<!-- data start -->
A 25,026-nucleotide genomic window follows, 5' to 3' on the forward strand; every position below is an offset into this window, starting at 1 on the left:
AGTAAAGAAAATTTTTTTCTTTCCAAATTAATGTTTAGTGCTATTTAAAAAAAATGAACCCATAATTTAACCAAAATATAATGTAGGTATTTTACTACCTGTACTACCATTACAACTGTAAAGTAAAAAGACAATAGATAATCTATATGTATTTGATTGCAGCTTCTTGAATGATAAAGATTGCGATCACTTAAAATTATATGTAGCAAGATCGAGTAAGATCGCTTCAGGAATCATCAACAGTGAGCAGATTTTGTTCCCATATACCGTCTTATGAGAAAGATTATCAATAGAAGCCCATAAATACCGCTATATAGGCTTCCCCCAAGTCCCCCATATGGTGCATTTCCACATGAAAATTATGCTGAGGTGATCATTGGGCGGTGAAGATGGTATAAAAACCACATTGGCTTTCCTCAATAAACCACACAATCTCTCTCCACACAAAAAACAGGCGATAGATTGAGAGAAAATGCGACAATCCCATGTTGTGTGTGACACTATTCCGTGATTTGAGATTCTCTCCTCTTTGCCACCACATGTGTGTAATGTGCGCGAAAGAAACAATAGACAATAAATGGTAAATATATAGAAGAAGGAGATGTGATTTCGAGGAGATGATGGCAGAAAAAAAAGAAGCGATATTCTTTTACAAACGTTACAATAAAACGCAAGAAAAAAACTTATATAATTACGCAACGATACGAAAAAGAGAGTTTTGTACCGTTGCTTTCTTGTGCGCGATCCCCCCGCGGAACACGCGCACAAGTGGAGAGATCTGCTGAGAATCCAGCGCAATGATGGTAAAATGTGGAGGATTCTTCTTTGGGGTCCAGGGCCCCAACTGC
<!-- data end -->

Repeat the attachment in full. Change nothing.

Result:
A 25,026-nucleotide genomic window follows, 5' to 3' on the forward strand; every position below is an offset into this window, starting at 1 on the left:
AGTAAAGAAAATTTTTTTCTTTCCAAATTAATGTTTAGTGCTATTTAAAAAAAATGAACCCATAATTTAACCAAAATATAATGTAGGTATTTTACTACCTGTACTACCATTACAACTGTAAAGTAAAAAGACAATAGATAATCTATATGTATTTGATTGCAGCTTCTTGAATGATAAAGATTGCGATCACTTAAAATTATATGTAGCAAGATCGAGTAAGATCGCTTCAGGAATCATCAACAGTGAGCAGATTTTGTTCCCATATACCGTCTTATGAGAAAGATTATCAATAGAAGCCCATAAATACCGCTATATAGGCTTCCCCCAAGTCCCCCATATGGTGCATTTCCACATGAAAATTATGCTGAGGTGATCATTGGGCGGTGAAGATGGTATAAAAACCACATTGGCTTTCCTCAATAAACCACACAATCTCTCTCCACACAAAAAACAGGCGATAGATTGAGAGAAAATGCGACAATCCCATGTTGTGTGTGACACTATTCCGTGATTTGAGATTCTCTCCTCTTTGCCACCACATGTGTGTAATGTGCGCGAAAGAAACAATAGACAATAAATGGTAAATATATAGAAGAAGGAGATGTGATTTCGAGGAGATGATGGCAGAAAAAAAAGAAGCGATATTCTTTTACAAACGTTACAATAAAACGCAAGAAAAAAACTTATATAATTACGCAACGATACGAAAAAGAGAGTTTTGTACCGTTGCTTTCTTGTGCGCGATCCCCCCGCGGAACACGCGCACAAGTGGAGAGATCTGCTGAGAATCCAGCGCAATGATGGTAAAATGTGGAGGATTCTTCTTTGGGGTCCAGGGCCCCAACTGC